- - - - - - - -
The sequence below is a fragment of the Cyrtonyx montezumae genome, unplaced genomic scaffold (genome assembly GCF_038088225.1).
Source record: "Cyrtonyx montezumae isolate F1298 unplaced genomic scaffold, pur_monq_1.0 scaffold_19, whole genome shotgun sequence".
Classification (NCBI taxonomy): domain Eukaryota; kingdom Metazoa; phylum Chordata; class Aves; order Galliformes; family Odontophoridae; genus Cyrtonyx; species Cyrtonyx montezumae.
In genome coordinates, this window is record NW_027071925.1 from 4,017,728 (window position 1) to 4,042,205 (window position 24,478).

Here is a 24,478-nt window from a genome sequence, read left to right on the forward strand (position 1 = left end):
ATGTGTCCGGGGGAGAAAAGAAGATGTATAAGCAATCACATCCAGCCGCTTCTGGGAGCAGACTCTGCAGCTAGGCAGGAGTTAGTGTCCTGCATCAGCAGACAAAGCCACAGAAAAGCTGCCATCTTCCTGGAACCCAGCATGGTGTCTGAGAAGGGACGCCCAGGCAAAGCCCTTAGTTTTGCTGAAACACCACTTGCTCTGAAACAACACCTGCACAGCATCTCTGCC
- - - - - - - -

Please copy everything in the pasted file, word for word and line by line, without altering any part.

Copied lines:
The sequence below is a fragment of the Cyrtonyx montezumae genome, unplaced genomic scaffold (genome assembly GCF_038088225.1).
Source record: "Cyrtonyx montezumae isolate F1298 unplaced genomic scaffold, pur_monq_1.0 scaffold_19, whole genome shotgun sequence".
Classification (NCBI taxonomy): domain Eukaryota; kingdom Metazoa; phylum Chordata; class Aves; order Galliformes; family Odontophoridae; genus Cyrtonyx; species Cyrtonyx montezumae.
In genome coordinates, this window is record NW_027071925.1 from 4,017,728 (window position 1) to 4,042,205 (window position 24,478).

Here is a 24,478-nt window from a genome sequence, read left to right on the forward strand (position 1 = left end):
ATGTGTCCGGGGGAGAAAAGAAGATGTATAAGCAATCACATCCAGCCGCTTCTGGGAGCAGACTCTGCAGCTAGGCAGGAGTTAGTGTCCTGCATCAGCAGACAAAGCCACAGAAAAGCTGCCATCTTCCTGGAACCCAGCATGGTGTCTGAGAAGGGACGCCCAGGCAAAGCCCTTAGTTTTGCTGAAACACCACTTGCTCTGAAACAACACCTGCACAGCATCTCTGCC